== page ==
Council investigates paving Nerita Street
Following an inquiry made by several residents, the City Council authorized the city’s staff to take a closer look at the possibility of paving Nerita Street as a special assessment project.
During Tuesday’s meeting, Mayor Kevin Ruane explained that he had received a request to reduce the required percentage of property owners — currently 80 percent — required to consent for the establishment of an assessment district to pave Nerita Street.
According to Gates Castle, director of the city’s Public Works Department, residents of the shellrock road have made multiple attempts since 1999 to petition council in favor of paving their street. However, those petition drives have fallen short of the required 80 percent approval of the benefited property owners.
“If the paving of Nerita Street is performed as part of the city’s 2012 Street Resurfacing Project, the estimated cost — including construction, legal, engineering, financial and advertising costs — would be $33,000,” Castle wrote to councilors on July 19. “The city would be responsible for $11,000 of the cost, with the remaining $22,000 being assessed to the 11 benefited property owners at $2,000 each.”
During discussions on the matter, there were talks of lowering the approval percentage to a simple majority (51 percent), or two-thirds (66 percent), although no formal figure was decided upon.
Not all residents of Nerita Street, however, desire a paved roadway. During the public comment portion of the debate, property owner Celeste Bittner expressed her opposition to the plan.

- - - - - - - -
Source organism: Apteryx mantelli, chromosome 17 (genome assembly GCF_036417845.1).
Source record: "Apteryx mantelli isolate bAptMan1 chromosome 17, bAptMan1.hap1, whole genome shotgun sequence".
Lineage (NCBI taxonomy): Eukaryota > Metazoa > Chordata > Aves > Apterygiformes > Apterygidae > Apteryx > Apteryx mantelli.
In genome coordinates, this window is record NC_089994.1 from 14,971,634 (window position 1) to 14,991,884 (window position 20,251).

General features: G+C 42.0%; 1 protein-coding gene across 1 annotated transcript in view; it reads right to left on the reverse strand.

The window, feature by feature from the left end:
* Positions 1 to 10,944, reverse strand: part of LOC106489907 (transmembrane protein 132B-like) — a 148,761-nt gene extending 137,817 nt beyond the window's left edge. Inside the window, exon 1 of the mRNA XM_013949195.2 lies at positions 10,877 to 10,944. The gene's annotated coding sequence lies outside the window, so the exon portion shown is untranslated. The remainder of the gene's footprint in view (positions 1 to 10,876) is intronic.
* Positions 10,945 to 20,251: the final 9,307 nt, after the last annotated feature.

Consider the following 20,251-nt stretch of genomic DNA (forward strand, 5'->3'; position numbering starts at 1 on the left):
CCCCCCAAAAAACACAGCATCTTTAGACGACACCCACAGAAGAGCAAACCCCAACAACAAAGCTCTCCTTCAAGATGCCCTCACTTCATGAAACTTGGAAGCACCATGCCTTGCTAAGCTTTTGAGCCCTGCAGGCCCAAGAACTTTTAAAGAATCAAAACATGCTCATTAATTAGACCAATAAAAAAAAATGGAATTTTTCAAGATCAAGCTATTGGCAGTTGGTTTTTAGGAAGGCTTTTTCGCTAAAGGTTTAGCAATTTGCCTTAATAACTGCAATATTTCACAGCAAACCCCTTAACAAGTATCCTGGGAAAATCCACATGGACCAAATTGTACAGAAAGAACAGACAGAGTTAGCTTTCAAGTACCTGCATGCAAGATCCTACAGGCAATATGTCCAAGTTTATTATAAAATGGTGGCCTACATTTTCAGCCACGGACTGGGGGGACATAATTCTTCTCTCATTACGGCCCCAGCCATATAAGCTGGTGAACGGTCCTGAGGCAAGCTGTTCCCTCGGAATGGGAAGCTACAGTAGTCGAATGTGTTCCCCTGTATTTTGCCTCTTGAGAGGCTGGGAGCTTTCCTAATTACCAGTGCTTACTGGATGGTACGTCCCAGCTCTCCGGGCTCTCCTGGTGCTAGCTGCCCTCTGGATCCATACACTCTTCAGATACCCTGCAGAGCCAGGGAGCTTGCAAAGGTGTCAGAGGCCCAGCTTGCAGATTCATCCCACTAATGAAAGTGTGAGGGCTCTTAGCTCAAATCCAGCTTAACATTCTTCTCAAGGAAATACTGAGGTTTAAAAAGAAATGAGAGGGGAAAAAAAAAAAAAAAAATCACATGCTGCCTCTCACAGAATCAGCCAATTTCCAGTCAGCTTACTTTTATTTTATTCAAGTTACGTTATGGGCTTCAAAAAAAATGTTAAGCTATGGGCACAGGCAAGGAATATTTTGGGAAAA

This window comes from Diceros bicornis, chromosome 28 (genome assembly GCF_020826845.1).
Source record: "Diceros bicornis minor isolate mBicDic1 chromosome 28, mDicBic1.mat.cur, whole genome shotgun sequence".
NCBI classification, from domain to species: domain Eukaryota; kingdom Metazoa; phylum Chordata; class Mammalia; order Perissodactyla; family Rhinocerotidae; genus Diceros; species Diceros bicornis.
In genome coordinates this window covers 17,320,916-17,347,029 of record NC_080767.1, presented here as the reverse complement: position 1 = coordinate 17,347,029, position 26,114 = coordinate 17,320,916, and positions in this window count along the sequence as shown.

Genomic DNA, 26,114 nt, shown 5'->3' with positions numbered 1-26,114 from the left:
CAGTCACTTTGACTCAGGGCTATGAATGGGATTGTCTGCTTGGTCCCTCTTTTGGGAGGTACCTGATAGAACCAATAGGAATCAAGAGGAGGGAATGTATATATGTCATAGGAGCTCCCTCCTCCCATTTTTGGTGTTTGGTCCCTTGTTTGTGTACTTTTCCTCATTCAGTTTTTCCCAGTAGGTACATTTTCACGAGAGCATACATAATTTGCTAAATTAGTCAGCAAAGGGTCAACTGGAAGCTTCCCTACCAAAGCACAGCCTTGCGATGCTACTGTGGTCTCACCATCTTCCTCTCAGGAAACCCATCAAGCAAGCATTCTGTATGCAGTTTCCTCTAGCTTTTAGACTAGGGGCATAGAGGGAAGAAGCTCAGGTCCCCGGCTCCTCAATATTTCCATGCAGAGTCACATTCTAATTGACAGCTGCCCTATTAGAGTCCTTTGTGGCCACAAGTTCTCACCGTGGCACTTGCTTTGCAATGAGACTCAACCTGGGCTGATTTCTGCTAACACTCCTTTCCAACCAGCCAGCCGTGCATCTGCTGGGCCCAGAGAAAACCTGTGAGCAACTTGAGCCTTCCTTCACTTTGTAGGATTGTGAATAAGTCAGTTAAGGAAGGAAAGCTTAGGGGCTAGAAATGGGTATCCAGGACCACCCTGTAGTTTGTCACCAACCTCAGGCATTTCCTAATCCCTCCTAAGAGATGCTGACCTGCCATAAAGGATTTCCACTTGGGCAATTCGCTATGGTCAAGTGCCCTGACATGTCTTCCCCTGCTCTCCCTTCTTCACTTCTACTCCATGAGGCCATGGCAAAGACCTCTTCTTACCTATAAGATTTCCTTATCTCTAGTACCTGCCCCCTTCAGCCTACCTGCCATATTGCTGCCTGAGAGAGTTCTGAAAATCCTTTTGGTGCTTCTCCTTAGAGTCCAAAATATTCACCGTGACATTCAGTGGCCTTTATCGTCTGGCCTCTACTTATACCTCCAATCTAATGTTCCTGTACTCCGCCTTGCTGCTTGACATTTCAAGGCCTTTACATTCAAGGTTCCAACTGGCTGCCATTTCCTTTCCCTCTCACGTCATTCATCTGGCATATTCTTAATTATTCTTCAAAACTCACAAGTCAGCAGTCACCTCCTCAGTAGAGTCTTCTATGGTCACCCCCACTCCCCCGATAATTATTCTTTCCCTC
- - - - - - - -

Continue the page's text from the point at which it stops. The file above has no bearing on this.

“I respectfully disagree with any decision to reduce the ratio from 80 percent to a simple majority,” she said.
Fellow islander Claudia Burns, who used to reside on Nerita Street, called the debate a “philosophical” difference of opinion.
“This island is all about NOT paving over nature,” said Burns.
John Morris spoke in favor of paving Nerita Street, saying that the dust which gets “kicked up” by passing commercial vehicles may expose residents to potential health concerns.
Ruane asked that Castle and his staff bring back a more detailed cost estimate for the project, adding that the city’s Department of Natural Resources should be consulted and provide input on the environmental impacts of paving the roadway.
The issue is expected to be brought back before the council at it’s Sept. 10 meeting.
In other business, councilors approved awarding the 2011 Street Resurfacing contract to S.T. Wooten Construction in the amount of $702,028.25 and awarded the contract to complete work on the Sanibel-Captiva Road Shared Use Path extension to Seaton Paving and Sitework, Inc. in the amount of $80,196.80.
Council also approved an agreement between the City of Sanibel and Lee County for the implementation of the West Coast Inland Navigation District grant in the amount of $48,822 to be used for materials and equipment for marine enforcement activity.